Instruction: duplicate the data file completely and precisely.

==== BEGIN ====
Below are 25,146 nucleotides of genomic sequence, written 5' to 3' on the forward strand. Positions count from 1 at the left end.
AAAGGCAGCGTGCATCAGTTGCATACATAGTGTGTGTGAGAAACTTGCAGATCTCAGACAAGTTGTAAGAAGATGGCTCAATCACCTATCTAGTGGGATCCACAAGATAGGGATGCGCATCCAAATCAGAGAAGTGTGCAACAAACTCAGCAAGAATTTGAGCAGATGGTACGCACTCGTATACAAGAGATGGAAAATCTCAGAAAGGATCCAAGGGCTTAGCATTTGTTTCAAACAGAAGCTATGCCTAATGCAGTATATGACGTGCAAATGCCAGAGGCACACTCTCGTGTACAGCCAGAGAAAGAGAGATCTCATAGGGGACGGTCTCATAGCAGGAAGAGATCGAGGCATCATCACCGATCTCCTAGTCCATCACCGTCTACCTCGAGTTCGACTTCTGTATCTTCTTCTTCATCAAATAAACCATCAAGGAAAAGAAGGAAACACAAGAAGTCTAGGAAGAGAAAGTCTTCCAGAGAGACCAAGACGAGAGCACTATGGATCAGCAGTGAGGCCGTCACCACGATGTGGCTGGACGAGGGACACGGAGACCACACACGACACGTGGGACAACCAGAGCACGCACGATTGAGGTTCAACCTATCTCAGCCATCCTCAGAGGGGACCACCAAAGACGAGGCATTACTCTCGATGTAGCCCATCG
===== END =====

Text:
Below are 25,146 nucleotides of genomic sequence, written 5' to 3' on the forward strand. Positions count from 1 at the left end.
AAAGGCAGCGTGCATCAGTTGCATACATAGTGTGTGTGAGAAACTTGCAGATCTCAGACAAGTTGTAAGAAGATGGCTCAATCACCTATCTAGTGGGATCCACAAGATAGGGATGCGCATCCAAATCAGAGAAGTGTGCAACAAACTCAGCAAGAATTTGAGCAGATGGTACGCACTCGTATACAAGAGATGGAAAATCTCAGAAAGGATCCAAGGGCTTAGCATTTGTTTCAAACAGAAGCTATGCCTAATGCAGTATATGACGTGCAAATGCCAGAGGCACACTCTCGTGTACAGCCAGAGAAAGAGAGATCTCATAGGGGACGGTCTCATAGCAGGAAGAGATCGAGGCATCATCACCGATCTCCTAGTCCATCACCGTCTACCTCGAGTTCGACTTCTGTATCTTCTTCTTCATCAAATAAACCATCAAGGAAAAGAAGGAAACACAAGAAGTCTAGGAAGAGAAAGTCTTCCAGAGAGACCAAGACGAGAGCACTATGGATCAGCAGTGAGGCCGTCACCACGATGTGGCTGGACGAGGGACACGGAGACCACACACGACACGTGGGACAACCAGAGCACGCACGATTGAGGTTCAACCTATCTCAGCCATCCTCAGAGGGGACCACCAAAGACGAGGCATTACTCTCGATGTAGCCCATCG